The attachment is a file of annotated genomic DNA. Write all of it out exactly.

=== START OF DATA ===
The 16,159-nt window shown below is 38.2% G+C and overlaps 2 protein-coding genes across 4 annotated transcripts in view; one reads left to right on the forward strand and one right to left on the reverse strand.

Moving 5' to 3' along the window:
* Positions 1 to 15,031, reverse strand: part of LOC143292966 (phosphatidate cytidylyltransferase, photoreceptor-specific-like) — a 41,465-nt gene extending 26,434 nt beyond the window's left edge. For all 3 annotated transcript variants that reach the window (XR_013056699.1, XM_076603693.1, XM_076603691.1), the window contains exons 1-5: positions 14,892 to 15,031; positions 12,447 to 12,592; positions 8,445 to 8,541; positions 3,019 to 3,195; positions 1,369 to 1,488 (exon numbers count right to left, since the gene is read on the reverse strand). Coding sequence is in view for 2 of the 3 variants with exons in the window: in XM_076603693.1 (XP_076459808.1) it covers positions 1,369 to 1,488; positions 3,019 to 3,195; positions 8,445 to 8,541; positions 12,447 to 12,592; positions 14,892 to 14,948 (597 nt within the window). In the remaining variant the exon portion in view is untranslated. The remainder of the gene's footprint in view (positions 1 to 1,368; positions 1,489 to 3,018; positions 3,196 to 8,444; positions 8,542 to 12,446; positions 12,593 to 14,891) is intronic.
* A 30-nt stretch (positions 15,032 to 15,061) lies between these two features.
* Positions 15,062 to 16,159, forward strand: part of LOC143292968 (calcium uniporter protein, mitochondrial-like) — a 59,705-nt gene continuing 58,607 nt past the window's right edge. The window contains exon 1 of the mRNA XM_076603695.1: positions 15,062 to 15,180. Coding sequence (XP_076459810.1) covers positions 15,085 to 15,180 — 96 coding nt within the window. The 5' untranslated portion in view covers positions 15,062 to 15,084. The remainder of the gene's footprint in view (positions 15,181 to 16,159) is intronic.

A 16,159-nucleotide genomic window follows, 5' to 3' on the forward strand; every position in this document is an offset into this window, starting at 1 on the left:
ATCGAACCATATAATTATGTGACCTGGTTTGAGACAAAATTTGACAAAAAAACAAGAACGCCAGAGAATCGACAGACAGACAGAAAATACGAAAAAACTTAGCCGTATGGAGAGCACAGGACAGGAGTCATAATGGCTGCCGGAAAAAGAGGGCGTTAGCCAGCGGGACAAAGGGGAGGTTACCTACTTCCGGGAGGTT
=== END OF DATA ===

The 16,159-nt window shown below is 38.2% G+C and overlaps 2 protein-coding genes across 4 annotated transcripts in view; one reads left to right on the forward strand and one right to left on the reverse strand.

Moving 5' to 3' along the window:
* Positions 1 to 15,031, reverse strand: part of LOC143292966 (phosphatidate cytidylyltransferase, photoreceptor-specific-like) — a 41,465-nt gene extending 26,434 nt beyond the window's left edge. For all 3 annotated transcript variants that reach the window (XR_013056699.1, XM_076603693.1, XM_076603691.1), the window contains exons 1-5: positions 14,892 to 15,031; positions 12,447 to 12,592; positions 8,445 to 8,541; positions 3,019 to 3,195; positions 1,369 to 1,488 (exon numbers count right to left, since the gene is read on the reverse strand). Coding sequence is in view for 2 of the 3 variants with exons in the window: in XM_076603693.1 (XP_076459808.1) it covers positions 1,369 to 1,488; positions 3,019 to 3,195; positions 8,445 to 8,541; positions 12,447 to 12,592; positions 14,892 to 14,948 (597 nt within the window). In the remaining variant the exon portion in view is untranslated. The remainder of the gene's footprint in view (positions 1 to 1,368; positions 1,489 to 3,018; positions 3,196 to 8,444; positions 8,542 to 12,446; positions 12,593 to 14,891) is intronic.
* A 30-nt stretch (positions 15,032 to 15,061) lies between these two features.
* Positions 15,062 to 16,159, forward strand: part of LOC143292968 (calcium uniporter protein, mitochondrial-like) — a 59,705-nt gene continuing 58,607 nt past the window's right edge. The window contains exon 1 of the mRNA XM_076603695.1: positions 15,062 to 15,180. Coding sequence (XP_076459810.1) covers positions 15,085 to 15,180 — 96 coding nt within the window. The 5' untranslated portion in view covers positions 15,062 to 15,084. The remainder of the gene's footprint in view (positions 15,181 to 16,159) is intronic.

A 16,159-nucleotide genomic window follows, 5' to 3' on the forward strand; every position in this document is an offset into this window, starting at 1 on the left:
ATCGAACCATATAATTATGTGACCTGGTTTGAGACAAAATTTGACAAAAAAACAAGAACGCCAGAGAATCGACAGACAGACAGAAAATACGAAAAAACTTAGCCGTATGGAGAGCACAGGACAGGAGTCATAATGGCTGCCGGAAAAAGAGGGCGTTAGCCAGCGGGACAAAGGGGAGGTTACCTACTTCCGGGAGGTT